Market update: Eurozone data disaster pushes ECB expectations even higher, a Great Purge in the UK

25 Jul

by Mihály Tatár


Good Morning!


  • The positive sentiment remained supported by the Eurozone Data Disaster (SPX +0.47%, Nasdaq +0.85%, DAX +0.26%, Nikkei +0.36%, Shanghai +0.48%), which saw the German factory manufacturing index plunging to 43.1 (rapid contraction, this is the worst reading in seven years, worst than even the most pessimistic analyst forecast), with France’s index also dropping to 50 (stagnation, falling towards contraction). This reinforced the already very high market expectations that at today’s ECB meeting Draghi will announce easing in a dramatic fashion (the talk is a 10 basis point rate cut and bond-buying from September), sending the Euro and bond yields even lower (EURUSD 1.1130, German 10Y yield -0.39%, French 10Y yield -0.11%, Italian 10Y yield 1.49% (!), – these are numbers that one used to find on the wall of a Japanase pension club, really – with even regional currencies benefiting, EURHUF 325.30, EURPLN 4.25). Note that this the trading perspective. From a longer term perspective many are rightfully wondering, what positive difference another round of easing would make? The ECB has already become the world’s largest central bank in March by balance sheet – for this colossal amount of money, Europeans could have built a new EU capital hovering over a new EU army, or a base on both on the Moon and the Mars, but instead what we see is steady Eurozone underperformance ever since the financial crisis.  Does the ECB really think they can get away with sending the Euro near parity against the Dollar in Washington, or that changing the -0.40% deposit rate to -0.50% will unleash ’animal spirits’? (As several economists have observed, the negative rates actually forced consumers to save more, instead of making them consume more.) Furthermore, Berlin is now essentially running a country with a growth rate of zero with a budget surplus of 2% and with rates negative – any sane government would now spend heavily on infrastructure and technology instead of saving for ’hard times’ and green-killing its own core industries. Remember, as Eurozone companies are complaining, Brexit and the US-EU trade war haven’t even happened yet. Speaking of Brexit, Prime Minister Boris Johnson (spit! spit!) has began setting up his government, by replacing 17 ministers – this was described as Great Purge or Night of Execution by the media, because, you know, the new ones are real Brexiters and supposedly the fired semi-loyal-to-referendum ones were so phantastically successful.  (The Pound didn’t do too much since Boris’ nomination: GBPUSD 1.2480, partly because traders are waiting for actual developments between Boris and the new Brussels leadership and partly because of the selling of Euros against the GBP ahead of Draghi.)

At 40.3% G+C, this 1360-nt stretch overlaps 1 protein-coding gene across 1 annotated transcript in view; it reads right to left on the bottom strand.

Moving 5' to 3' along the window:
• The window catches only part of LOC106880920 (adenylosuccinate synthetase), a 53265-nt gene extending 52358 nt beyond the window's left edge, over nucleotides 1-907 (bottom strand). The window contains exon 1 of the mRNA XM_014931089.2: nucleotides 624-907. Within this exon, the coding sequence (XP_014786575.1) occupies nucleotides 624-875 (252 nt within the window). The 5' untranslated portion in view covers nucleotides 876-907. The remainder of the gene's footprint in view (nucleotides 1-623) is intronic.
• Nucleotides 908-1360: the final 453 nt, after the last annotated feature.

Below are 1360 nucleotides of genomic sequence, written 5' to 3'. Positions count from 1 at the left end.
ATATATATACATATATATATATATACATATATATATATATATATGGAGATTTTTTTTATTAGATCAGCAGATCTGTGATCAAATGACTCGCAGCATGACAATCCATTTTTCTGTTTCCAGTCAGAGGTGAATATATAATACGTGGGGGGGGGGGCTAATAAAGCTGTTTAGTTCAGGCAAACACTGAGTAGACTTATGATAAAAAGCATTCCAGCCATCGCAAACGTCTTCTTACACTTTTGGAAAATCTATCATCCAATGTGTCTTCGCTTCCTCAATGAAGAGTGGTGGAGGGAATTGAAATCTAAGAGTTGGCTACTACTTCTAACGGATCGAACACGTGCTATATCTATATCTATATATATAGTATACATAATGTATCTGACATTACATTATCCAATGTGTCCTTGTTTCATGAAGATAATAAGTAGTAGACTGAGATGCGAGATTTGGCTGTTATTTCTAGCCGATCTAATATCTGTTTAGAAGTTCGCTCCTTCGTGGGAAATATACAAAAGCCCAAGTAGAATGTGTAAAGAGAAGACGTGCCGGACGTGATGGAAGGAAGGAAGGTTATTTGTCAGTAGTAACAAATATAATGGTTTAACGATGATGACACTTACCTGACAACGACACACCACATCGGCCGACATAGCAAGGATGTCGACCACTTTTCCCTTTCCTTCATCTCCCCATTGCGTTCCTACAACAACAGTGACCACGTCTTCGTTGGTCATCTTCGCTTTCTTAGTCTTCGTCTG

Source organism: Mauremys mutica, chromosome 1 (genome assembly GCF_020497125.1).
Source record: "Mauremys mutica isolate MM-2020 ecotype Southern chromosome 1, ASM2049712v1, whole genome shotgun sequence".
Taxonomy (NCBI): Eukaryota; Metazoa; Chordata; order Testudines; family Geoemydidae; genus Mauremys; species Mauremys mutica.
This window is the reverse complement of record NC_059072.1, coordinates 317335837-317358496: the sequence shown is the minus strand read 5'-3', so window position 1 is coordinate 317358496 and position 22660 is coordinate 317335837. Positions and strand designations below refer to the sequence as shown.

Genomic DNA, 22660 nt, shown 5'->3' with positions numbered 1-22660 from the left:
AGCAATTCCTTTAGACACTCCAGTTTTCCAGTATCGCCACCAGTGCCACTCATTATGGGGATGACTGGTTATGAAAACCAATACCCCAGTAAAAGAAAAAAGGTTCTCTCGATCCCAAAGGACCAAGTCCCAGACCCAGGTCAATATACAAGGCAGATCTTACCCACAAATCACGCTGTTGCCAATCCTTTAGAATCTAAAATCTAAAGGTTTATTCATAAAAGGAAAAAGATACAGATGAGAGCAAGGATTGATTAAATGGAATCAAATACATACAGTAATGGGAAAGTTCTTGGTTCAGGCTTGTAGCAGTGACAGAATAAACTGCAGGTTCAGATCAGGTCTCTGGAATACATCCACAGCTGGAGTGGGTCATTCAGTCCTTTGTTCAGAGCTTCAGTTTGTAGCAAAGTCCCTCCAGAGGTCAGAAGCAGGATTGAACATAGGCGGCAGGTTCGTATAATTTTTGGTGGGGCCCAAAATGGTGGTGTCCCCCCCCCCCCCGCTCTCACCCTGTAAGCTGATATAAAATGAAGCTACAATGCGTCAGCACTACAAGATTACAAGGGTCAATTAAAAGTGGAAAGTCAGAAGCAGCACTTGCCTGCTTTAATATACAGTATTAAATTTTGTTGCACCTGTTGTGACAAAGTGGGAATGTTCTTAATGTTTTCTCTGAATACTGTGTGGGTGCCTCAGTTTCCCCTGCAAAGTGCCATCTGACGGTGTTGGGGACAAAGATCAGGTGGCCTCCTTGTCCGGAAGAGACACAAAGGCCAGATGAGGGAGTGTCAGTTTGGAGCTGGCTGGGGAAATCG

Have a nice day,



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